This military position was dismantled in 1929 and is currently abandoned

Stack Rock Fort: the curious maritime fortress whose ruins still watch over the coast of Wales

In 1850, the UK began construction of a fortress to protect the Milford Harbor Channel in the Welsh county of Pembrokeshire.

The interior of two well-preserved Third Reich batteries on a British island
A curious bunker from the World War II built in the face of a cliff

The purpose of this fortification was to protect the Royal Shipyard located in the town of Pembroke Dock, on the south coast of that channel. The construction was completed in only two years despite the difficult location of the fortress, with a circular shape. It was armed with three 32-pounder muzzle-loading guns (a model commonly used by Royal Navy ships at the time) and a 12-pounder muzzle-loading gun for defense of the fort.

Over the decades that it was in operation, the fort changed artillery pieces several times, until in World War I it operated with only two 12-pounders and a small garrison. After the Great War, in 1929, the artillery of the fort was dismantled, and three years later it was sold. For years it has been passing hands, until its last sale, which took place in 2021. Despite this, the fort is abandoned and in ruins, and today its only permanent inhabitants are seagulls of the Milford canal, which have their particular breeding ground in this fortification.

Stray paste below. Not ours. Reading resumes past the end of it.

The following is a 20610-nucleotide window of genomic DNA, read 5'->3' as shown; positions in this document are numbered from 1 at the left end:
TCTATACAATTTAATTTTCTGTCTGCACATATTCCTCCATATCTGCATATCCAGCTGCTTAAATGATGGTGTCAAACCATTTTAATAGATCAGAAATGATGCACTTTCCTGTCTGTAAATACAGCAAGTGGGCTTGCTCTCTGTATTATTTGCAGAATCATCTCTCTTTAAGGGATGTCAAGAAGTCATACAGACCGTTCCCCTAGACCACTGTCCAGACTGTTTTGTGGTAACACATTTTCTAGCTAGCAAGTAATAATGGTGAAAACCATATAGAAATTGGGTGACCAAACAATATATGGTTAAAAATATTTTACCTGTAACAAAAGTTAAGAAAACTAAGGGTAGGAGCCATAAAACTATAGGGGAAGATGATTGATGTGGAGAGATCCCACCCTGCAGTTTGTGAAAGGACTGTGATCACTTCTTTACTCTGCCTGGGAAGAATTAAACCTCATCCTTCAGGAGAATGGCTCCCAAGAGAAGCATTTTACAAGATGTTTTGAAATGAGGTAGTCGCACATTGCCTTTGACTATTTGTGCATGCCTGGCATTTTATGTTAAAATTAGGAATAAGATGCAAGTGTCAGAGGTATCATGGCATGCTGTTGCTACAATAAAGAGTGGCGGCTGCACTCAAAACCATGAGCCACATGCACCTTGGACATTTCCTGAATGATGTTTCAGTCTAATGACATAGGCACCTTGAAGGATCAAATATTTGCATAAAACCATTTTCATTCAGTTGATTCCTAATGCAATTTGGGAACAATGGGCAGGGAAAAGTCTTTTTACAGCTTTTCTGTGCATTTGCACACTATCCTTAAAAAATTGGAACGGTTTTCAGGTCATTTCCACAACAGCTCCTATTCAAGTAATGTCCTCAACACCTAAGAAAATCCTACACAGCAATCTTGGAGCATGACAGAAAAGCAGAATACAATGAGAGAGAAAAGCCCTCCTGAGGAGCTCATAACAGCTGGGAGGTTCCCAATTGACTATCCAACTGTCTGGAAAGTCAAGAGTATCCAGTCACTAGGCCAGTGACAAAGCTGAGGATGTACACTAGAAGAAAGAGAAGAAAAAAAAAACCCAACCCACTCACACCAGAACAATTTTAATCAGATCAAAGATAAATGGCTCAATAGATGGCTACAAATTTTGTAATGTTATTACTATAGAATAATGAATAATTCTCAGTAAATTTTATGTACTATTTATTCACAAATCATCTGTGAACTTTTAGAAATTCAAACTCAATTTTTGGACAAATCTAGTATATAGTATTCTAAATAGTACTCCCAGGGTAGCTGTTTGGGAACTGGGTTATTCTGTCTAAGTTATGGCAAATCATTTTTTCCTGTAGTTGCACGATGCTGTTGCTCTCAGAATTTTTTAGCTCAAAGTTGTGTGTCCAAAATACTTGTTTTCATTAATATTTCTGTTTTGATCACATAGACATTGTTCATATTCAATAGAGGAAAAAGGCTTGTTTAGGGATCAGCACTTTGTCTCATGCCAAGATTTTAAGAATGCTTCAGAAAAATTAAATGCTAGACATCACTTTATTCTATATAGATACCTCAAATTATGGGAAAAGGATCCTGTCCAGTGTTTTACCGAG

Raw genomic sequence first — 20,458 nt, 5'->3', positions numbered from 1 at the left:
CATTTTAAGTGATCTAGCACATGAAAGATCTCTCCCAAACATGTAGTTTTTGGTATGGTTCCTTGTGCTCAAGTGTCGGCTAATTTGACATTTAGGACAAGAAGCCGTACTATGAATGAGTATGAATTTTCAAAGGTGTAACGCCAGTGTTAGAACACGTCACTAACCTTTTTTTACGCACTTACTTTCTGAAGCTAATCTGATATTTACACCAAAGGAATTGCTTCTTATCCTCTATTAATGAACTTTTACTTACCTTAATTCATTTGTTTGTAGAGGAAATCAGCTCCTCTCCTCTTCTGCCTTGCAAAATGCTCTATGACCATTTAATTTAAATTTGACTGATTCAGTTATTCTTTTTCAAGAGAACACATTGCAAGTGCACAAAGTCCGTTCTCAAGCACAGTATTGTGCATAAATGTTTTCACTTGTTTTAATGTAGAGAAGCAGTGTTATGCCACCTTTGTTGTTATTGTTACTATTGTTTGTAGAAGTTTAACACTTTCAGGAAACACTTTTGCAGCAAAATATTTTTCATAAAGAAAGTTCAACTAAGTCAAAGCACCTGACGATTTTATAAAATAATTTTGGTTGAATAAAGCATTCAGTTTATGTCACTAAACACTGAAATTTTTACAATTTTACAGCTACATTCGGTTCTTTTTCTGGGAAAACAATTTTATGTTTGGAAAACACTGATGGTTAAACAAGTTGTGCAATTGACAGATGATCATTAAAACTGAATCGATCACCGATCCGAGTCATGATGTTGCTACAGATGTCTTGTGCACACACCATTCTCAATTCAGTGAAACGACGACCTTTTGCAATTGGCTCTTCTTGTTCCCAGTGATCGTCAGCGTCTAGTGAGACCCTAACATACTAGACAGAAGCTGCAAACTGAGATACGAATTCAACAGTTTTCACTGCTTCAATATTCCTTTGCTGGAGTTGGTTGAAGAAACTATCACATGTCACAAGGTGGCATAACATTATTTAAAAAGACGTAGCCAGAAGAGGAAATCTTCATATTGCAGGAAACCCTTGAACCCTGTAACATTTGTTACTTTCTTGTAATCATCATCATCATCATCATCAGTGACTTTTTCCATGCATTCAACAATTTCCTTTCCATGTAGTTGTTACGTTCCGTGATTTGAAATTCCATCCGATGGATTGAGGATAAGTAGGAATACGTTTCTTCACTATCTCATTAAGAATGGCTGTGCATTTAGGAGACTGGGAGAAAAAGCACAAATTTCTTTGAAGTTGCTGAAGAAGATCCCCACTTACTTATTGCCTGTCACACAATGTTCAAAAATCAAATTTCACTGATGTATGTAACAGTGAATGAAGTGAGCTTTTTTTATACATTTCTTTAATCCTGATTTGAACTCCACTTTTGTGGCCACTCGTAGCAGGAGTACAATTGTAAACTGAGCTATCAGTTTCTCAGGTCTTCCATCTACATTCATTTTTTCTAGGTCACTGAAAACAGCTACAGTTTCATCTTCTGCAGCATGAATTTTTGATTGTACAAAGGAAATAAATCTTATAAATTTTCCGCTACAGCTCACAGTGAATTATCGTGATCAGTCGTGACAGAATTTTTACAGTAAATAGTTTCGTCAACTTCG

The channel Exploring the Unbeaten Path today published an interesting video exploring this fortress, with the bad luck of having coincided with a seagull breeding season, when they become especially aggressive against any intruder:

Below you can see some images of the video, as an introduction. The fortress is located on a reef in the middle of the aforementioned channel, with its defensive wall facing south (the navigation route stops just ahead of it).

An aerial image of the fort taken with a drone. In the interior part and at the ends of the defensive wall, the wells that occupied its cannons, now empty, can clearly be seen.

The interior of the fort. If I'm not mistaken, this is the eastern part.

Another view of the interior of Stack Rock Fort. The exterior walls were stone, but the interior was built of brick.

Finally, you can see here the location of the fort on Google Maps.

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